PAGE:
By Barbara B. Covell
For the TODAY
Ahhhh, the heady taste of spirited family dynamics. Unresolved loss, clashing political beliefs, geographic separation and a sharp divide in social values. Couple these forces with the post 9/11 social agenda and the war in Iraq, and you have a recipe for explosiveness and humor — unique to family ties.
This is the formula for author Jon Robin Baitz’s “Other Desert Cities,” which opens in Newport this Friday, April 14, presented by the Red Octopus Theatre Company.
The play premiered on Broadway in 2011, receiving nominations for a Pulitzer Prize and five Tony Awards in 2012. This show promises to deliver the whole package — a sizzling script with humor and grief, a breathtaking set and an unresolved fractured family story.
For the Newport production, first-time director, Barbara Berge has assembled a sensational ensemble cast to portray the Wyeth family, gathering in Palm Springs for Christmas Eve.
The year is 2004. Daughter Brooke returns to her parents home after six years in New York as a writer for magazines. Parents Lyman and Polly embrace their liberal-minded daughter’s return with anxious hesitation. Lyman is a former Republican ambassador and Hollywood actor, Polly is a prickly perfectionist who once wrote MGM comedies with her sister, Silda. Silda is just out of rehab after an alcohol-fueled relapse. At Lyman’s invitation, she is moving into the Wyeth’s Palm Springs home. Trip is Brooke’s spirited, charming younger brother who adds humor and support to his fragmented sister. Divorced and recently hospitalized for depression, Brooke’s emotional stability is threatened by memories of older brother Henry, who was her confidante and best friend. But Henry’s legacy remains the unspoken subject with Lyman and Polly.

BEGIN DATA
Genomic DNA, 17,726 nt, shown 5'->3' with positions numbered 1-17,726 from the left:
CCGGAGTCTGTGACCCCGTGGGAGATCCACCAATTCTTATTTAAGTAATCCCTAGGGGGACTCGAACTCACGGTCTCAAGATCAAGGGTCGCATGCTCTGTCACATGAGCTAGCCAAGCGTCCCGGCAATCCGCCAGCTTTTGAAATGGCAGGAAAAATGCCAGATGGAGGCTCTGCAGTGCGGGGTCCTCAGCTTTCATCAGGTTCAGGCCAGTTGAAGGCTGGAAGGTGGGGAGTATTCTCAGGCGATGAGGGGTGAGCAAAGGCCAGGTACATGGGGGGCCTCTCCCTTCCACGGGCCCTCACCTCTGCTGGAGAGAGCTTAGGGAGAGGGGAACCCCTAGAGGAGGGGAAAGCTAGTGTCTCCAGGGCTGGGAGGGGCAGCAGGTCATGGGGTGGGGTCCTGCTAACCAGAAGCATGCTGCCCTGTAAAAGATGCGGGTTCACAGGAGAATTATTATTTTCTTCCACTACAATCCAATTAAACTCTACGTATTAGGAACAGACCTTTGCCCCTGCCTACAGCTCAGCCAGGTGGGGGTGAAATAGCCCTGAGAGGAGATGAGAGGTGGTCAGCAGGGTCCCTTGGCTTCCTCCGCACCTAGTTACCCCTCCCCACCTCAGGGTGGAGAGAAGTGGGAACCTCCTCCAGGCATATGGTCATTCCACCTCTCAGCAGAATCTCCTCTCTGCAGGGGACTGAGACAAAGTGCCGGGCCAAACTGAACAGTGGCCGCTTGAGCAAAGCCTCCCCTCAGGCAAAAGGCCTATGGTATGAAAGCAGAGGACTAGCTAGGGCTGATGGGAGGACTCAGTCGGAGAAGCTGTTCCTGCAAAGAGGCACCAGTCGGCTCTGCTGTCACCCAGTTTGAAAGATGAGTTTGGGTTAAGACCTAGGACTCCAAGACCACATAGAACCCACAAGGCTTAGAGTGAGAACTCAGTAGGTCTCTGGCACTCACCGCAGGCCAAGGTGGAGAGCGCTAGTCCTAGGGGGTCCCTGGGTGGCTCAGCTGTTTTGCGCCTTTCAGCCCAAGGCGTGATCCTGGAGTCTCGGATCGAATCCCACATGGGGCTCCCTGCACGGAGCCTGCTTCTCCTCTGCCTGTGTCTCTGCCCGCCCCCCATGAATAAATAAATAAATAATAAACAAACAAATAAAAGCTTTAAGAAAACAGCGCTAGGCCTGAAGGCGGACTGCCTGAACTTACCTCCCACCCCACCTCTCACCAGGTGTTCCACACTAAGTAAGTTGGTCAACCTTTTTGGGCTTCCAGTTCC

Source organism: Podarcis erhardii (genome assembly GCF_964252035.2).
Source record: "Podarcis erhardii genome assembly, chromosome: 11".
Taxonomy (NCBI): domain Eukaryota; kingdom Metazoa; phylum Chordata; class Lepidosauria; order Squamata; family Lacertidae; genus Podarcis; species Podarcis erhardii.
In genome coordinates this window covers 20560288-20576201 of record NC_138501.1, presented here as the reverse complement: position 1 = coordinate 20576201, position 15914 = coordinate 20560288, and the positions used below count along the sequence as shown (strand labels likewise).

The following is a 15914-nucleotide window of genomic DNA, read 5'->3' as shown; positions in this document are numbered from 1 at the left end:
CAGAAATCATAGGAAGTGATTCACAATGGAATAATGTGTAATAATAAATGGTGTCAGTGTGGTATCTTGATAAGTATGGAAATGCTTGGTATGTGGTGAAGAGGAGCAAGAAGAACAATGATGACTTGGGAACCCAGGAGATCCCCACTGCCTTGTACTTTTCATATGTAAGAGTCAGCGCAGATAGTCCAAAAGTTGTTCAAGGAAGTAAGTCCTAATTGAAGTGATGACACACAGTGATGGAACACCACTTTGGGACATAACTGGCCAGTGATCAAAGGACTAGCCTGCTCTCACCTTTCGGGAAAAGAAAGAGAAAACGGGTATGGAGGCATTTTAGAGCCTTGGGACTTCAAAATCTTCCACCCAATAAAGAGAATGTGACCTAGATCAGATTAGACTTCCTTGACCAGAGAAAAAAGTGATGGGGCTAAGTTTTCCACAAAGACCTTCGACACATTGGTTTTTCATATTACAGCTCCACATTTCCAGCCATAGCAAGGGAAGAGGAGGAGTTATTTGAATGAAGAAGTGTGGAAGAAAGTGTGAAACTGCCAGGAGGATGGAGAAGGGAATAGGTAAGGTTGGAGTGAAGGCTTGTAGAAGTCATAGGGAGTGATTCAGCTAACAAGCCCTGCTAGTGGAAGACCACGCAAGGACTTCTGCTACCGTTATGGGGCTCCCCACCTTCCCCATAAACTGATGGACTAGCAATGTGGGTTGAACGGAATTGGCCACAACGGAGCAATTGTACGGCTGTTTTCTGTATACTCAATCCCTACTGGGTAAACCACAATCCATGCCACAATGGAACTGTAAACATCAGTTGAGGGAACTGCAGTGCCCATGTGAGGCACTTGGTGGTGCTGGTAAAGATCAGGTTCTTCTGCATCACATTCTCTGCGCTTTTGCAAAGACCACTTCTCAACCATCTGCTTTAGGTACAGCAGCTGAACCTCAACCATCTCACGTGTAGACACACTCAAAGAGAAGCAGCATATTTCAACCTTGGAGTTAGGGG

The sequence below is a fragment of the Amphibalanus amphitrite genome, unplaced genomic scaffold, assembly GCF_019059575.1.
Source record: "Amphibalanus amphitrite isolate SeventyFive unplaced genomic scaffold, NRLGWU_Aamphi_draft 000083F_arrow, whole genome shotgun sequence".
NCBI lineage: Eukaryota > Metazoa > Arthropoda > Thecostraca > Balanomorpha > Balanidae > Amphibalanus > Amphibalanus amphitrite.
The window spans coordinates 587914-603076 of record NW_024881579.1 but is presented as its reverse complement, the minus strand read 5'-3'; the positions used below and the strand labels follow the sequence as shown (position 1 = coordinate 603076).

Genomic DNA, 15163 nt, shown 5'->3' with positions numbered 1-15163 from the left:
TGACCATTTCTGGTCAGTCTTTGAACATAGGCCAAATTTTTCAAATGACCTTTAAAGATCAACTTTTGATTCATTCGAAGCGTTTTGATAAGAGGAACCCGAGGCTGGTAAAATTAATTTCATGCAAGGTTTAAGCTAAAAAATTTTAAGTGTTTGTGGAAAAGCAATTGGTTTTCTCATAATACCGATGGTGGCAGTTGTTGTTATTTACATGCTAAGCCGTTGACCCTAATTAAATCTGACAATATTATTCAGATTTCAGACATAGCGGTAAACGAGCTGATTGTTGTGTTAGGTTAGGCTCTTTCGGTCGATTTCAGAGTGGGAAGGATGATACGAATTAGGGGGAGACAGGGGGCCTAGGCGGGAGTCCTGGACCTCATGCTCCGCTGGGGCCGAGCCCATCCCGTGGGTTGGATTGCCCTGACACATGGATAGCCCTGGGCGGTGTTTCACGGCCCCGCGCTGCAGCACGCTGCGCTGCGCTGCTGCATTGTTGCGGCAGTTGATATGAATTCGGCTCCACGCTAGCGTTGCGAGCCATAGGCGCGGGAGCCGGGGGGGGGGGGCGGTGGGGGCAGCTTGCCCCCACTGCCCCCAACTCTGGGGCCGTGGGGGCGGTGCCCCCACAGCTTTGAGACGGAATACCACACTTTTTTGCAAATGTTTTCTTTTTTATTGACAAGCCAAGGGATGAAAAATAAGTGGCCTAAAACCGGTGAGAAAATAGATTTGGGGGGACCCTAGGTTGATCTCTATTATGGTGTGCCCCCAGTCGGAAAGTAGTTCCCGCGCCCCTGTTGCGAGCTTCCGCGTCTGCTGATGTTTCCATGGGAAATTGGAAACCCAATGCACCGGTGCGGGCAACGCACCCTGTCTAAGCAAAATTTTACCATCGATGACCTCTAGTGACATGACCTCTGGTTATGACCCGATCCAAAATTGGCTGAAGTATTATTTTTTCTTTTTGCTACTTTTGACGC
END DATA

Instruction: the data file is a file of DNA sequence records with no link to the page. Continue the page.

Brooke confronts her parents and announces her just-completed memoir revealing Henry’s suicide after his involvement with the radical underground during the Vietnam War. Their actions to bomb an army recruitment center resulted in the death of an innocent.
The story continues with the disclosure of a decades-long held secret which could bring embarrassment and world exposure to Lyman and Polly.
“This is a play about families and the complexities of conflict and love,” Berge said. “Love wins out, because love brings unity to a family.”
Berge said she selected this script because of the themes, the multidimensional characters, the powerful ending, and humor.
“This is intricately written to convey the value of truth,” she said. “There is a cost to keeping secrets and an inherent cost in telling them.”
The cast of stellar actors individually and collectively portray a “house divided,” yet deliver a credible, cohesive family unit with their chemistry. The pacing is rapid-fire and the blocking makes full use of an amazing set. It is Berge’s vision of a Palm Springs living room, replete with a picture window of the Coachella Valley. Stephan and Josh Lawrence assisted in the set design with Lawrence constructing their physical interpretation.
Lyman is expertly played by Rhodd Caldwell with Bonnie Ross skillfully portraying the acerbic Polly. Their dynamic is affable, yet slightly edgy, and on-guard with daughter Brooke’s return to the family nest. Corvallis actor Cathleen Hockman-Wert nails the complexities of Brooke. It is a pleasure to watch her facial expressions and tightly wound emotions. Justin Atkins is Brooke’s younger brother, Trip, a charmer and the “glue” in keeping peace within the family. Atkins is a consummate actor, toning down his usual command of the stage in order to maintain his good-natured character. And what joy to watch Linda Capshaw as Silda, as she brings humor and deep emotional grit to the truth making.
Original music by Milo Graamans is featured during the bridge for scene changes and the break for intermission. Ron Miller manages the lighting and visual effects; Barbara Perkins, Kate Brown and River Benson are stage managers. Darcy Hogan manages publicity.
The timeliness of the political bantering is refreshing and funny. This is a very rich play with many layers to reflect on.
“Other Desert Cities” opens Friday, April 14, with 7 pm performances every Friday and Saturday and 2 pm matinées each Sunday through Sunday, April 30. The play contains some strong language.
Tickets, $15 for adults and $13 for students and seniors, are available by calling 541-265-ARTS or online at www.coastarts.org.